Even after 20 years, few have forgotten where they were or how they felt seeing the attacks in the United States.
Capt. Rick Dumas, now retired from the Canadian military, was stationed in Winnipeg at the time and had just returned from a tour in Bosnia.
“Unless you’re a Second World War vet or Korean War vet that would have been the defining WTF moment for everybody, and that pucker factor was especially real for those that were waiting for a warning order,” said Dumas.
That order would be for Canadian troops to prepare to join the war on terror.
“This is the first time that article 5 in NATO was evoked. And article 5 basically states that any member country that is attacked, all other member countries are obligated to come to its defence,” he said.
Canadian specialized forces arrived in Afghanistan in November 2001, then Dumas said the first battle group arrived in January.
“We’re in the Bosnia mode so we’re prepared for a conventional type of warfare. Uniformed adversaries but this is completely different and it’s changed the way we operate from here on in, to this day,” Dumas said.
He was deployed to Afghanistan twice, the first time in 2006 then again in 2008. He lost many friends and colleagues during the war and evaded a suicide bomber. But as a seasoned soldier, he knew he had to keep his emotions in check.
“Focus on your job,” he said. “Focus on taking care of one another and you’ve got no time to think about the rhetoric and the unfortunate consequences that might happen.”
Advice he hoped two of his sons would remember. Also soldiers, they too were deployed to Afghanistan.
Dumas remembers a time he saw news of an IED attack when one of them was there.
“I thought I was okay with it but then the doorbell rang and I jumped off of my seat hoping to god that it wasn’t the chaplain,” said Dumas.
“I was so relieved and happy I almost cried. It was a girl guide selling cookies. I bought two boxes and kissed her on the forehead,” he said with a chuckle.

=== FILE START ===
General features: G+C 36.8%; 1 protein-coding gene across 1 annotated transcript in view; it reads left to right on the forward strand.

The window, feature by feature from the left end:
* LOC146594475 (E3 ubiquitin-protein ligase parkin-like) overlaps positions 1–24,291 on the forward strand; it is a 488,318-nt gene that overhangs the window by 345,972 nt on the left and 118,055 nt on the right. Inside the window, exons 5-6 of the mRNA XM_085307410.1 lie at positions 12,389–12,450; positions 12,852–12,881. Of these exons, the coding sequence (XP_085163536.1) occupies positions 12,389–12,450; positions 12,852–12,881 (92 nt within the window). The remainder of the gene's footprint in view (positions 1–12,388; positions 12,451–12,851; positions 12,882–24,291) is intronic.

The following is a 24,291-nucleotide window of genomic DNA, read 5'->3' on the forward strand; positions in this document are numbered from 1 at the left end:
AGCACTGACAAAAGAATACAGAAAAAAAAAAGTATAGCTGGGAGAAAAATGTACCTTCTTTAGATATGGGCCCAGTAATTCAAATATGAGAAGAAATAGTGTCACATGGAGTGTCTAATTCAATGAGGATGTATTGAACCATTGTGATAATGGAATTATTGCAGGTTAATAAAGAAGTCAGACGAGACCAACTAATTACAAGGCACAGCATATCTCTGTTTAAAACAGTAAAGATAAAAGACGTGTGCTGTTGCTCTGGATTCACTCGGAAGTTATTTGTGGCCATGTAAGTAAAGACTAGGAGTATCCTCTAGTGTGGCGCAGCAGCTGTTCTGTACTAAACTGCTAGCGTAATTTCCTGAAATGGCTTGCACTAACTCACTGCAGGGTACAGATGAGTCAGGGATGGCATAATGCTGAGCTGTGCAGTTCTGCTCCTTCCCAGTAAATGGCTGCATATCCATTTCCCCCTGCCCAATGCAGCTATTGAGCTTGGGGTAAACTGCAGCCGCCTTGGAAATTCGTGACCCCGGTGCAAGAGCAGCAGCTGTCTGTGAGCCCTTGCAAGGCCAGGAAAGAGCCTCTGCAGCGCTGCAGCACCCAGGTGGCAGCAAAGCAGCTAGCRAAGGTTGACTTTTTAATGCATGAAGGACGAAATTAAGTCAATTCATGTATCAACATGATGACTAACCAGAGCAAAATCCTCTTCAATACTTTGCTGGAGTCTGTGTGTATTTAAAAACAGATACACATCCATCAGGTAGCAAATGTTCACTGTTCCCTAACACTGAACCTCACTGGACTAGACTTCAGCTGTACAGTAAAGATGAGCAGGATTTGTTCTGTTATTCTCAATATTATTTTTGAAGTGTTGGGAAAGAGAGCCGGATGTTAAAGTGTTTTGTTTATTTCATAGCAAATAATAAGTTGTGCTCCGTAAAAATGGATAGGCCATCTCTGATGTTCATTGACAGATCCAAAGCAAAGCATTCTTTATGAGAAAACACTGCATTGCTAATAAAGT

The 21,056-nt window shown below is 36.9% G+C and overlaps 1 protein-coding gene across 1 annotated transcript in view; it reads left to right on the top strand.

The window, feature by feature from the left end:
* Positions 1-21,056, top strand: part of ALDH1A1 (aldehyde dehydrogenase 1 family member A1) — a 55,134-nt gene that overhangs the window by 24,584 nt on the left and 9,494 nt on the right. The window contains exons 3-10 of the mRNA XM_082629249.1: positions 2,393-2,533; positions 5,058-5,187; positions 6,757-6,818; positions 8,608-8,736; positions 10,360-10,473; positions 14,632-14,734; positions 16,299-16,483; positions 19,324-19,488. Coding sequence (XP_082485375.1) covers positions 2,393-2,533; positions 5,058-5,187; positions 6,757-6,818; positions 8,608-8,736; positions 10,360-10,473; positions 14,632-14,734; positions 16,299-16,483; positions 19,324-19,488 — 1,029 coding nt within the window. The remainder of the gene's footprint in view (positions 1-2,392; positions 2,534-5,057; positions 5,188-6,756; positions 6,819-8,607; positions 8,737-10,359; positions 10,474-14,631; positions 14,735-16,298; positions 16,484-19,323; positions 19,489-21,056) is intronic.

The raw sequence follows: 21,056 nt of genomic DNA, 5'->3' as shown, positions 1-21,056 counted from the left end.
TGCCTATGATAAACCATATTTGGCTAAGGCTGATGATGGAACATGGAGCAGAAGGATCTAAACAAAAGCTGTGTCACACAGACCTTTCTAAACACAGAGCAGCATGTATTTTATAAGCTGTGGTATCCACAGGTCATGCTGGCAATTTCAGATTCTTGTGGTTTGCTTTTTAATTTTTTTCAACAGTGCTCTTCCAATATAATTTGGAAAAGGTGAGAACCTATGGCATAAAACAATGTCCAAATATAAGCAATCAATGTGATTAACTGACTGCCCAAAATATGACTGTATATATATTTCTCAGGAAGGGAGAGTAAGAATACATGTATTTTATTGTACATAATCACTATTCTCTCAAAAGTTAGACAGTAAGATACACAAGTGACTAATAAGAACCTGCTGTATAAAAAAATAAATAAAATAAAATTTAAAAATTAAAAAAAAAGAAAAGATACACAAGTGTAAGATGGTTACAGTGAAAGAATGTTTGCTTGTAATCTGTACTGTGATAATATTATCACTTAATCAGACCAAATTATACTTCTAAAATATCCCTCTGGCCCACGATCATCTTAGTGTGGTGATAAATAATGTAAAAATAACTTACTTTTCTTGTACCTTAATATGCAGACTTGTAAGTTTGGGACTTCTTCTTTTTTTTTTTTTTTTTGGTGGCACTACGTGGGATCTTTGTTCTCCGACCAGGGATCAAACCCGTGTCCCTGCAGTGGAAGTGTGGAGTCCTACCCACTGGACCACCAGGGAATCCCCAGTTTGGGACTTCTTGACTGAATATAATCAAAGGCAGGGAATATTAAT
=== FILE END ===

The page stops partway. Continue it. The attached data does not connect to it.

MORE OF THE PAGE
Dumas is proud of the job Canadian soldiers did while in Afghanistan.
“The Canadians punched well above their weight, and I say this with immense pride. In every task we were assigned we excelled, we went well beyond expectations,” he said.
“And so as far as was it worth it? Time will tell.”
“When I think about that, it’s like an emotional roller coaster because we did a lot of great things,” he added.
What he’s not happy about, however, is how Canada handled the evacuations.
“The writing was on the wall, and to find out that the Canadian Embassy had packed up and left before the evacuation operation started, that’s completely unacceptable, and I don’t know that it’s forgivable,” he said.
One lesson Dumas hopes Canadians can take away from the experience in Afghanistan and 9/11 is the national unity those moments in time provided.
“You would think that after that experience and how we had to pull together that somehow there wouldn’t be the political or social disunity in our country now. I think it’s kind of a shame that we’re not closer in how we tackle our domestic and foreign problems.”
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